To determine H one needs the distance of...

  7. IV. THE MEAN MASS DENSITY OF THE UNIVERSE
    (pp. 56-120)

    The mean mass density of the Universe, ρ, is the second of the parameters in the fundamental cosmological equation (I-10). Discussion of ρ is particularly difficult and interesting because for every conceivable form of matter we have to find from observational and theoretical arguments an estimate of the amount or an upper limit. A convenient reference point in the discussion of ρ is the Einstein-deSitter density (eq. I-19), which in the notation of equation (II-3) is

    ${\rho _c} = 1.9 \times {10^{ - 29}}{h^2}gc{m^{ - 3}}$,

    ${n_c} = 1.1 \times {10^{ - 5}}{h^2}protonsc{m^{ - 3}}$. (1)

    It should be emphasized that this is only a reference point. There is noa prioritheoretical prediction that the mean...

  8. V. THE MICROWAVE BACKGROUND AND THE PRIMEVAL FIREBALL HYPOTHESIS
    (pp. 121-158)

    A Primeval Fireball is thermal blackbody radiation, a remnant from a presumed earlier epoch when the Universe was much denser and hotter than it is now. As will be described in this chapter there is strong evidence that a Primeval Fireball has been discovered. If this is substantiated by further measurements the great and profound significance will be that we will have direct evidence that the Universe did expand away from a “Big Bang,” and we will know something about the temperature history in the Big Bang.

    It will be assumed here that the Universe is homogeneous and isotropic, and...

  9. VI. A CHILD’S GARDEN OF COSMOLOGICAL MODELS
    (pp. 159-189)

    A central goal of cosmology has been to test cosmological models by looking for relativistic effects in the appearance of distant galaxies. The first major observational effort was Hubble’s counts of galaxies as a function of limiting apparent magnitude. More recently Sandage has considered in detail the relation between redshift and apparent magnitude.¹ In first approximation the energy flux f from a galaxy of fixed luminosity should vary as z–2($f\infty {\ell ^{ -2}}$by the inverse square law,$\ell \infty z$by Hubble’s law). In the next approximation the deviation from this law determines one parameter which (if general relativity with A =...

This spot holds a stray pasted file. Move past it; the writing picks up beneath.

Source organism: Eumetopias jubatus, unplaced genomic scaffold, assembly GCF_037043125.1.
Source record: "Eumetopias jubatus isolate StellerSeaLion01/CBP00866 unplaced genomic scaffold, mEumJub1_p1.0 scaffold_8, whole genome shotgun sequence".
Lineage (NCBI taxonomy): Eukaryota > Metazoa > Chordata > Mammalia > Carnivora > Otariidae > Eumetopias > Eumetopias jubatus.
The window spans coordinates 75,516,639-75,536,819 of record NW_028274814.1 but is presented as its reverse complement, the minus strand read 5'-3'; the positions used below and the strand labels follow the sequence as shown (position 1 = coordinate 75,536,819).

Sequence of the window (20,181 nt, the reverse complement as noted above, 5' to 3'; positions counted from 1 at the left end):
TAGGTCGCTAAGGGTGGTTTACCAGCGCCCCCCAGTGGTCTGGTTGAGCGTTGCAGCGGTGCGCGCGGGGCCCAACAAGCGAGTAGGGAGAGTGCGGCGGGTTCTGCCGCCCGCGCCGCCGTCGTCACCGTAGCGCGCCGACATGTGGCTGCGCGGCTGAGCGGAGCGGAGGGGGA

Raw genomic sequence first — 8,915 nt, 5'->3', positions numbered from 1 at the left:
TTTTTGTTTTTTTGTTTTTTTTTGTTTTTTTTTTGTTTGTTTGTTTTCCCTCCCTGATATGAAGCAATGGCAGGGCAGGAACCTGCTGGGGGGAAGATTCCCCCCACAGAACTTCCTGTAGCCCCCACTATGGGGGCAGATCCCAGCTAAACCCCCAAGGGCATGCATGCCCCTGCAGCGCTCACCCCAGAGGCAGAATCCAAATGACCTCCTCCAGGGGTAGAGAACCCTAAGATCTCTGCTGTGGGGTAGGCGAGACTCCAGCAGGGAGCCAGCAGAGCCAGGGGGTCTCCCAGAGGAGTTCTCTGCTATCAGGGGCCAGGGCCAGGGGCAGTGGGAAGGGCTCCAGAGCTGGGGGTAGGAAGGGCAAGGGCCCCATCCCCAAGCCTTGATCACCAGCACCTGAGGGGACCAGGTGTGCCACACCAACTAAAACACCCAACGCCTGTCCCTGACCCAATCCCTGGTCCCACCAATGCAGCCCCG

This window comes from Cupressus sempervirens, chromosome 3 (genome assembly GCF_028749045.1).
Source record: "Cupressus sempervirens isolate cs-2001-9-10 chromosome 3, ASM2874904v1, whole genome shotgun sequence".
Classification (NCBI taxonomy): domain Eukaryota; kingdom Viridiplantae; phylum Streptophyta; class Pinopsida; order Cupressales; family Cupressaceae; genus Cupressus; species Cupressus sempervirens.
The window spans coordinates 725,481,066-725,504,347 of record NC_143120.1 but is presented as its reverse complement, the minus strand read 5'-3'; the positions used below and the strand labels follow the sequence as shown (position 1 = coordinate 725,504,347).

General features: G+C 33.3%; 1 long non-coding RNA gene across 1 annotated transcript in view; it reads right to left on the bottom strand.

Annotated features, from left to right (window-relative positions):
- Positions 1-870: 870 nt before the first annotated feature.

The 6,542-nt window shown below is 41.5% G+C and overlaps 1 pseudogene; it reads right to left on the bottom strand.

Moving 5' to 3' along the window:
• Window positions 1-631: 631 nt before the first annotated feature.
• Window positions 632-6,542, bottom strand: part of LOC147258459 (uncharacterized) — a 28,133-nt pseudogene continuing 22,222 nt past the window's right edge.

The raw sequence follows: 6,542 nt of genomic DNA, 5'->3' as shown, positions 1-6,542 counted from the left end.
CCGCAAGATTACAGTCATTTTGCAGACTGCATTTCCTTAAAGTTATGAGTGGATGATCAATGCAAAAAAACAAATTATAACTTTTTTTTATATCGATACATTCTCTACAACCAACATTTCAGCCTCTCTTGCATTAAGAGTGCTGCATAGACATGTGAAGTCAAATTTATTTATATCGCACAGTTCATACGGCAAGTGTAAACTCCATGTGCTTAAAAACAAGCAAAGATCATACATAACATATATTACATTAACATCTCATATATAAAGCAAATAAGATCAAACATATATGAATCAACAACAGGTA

10. VII. HISTORY OF THE UNIVERSE – SCENARIOS
    (pp. 190-239)

    The previous chapters have been devoted mainly to what the Universe is like now or at modest redshift,$z \le 0.3$. A second great line of attack in cosmology has been the attempt to deduce from theoretical and philosophical considerations and whatever fossil evidence we may manage to find what the Universe was like in the distant past, and perhaps thereby to come to some understanding of why the Universe is now the way it is. Understandably progress here is even more uncertain than in the relatively more modest goal of exploring the present Universe, but we do have a few memorable...

  11. VIII. PRIMEVAL HELIUM
    (pp. 240-277)

    This is an important subject because it is by far the most powerful probe we have on what might have been happening in the distant past when, according to the Big Bang Primeval Fireball picture, the Universe was dense and hot. The rather lengthy computation of primeval helium production may be summarized in three steps: (1) When t < 1 sec, time being measured from the singularity a = 0,$\rho = \infty $in the Big Bang, the temperature is greater than 10¹⁰ K, and matter and radiation are expected to have been very close to thermal equilibrium. The significant equilibrium constituents...

  12. APPENDIX NOTATION, CONVENTIONS AND UNITS
    (pp. 278-282)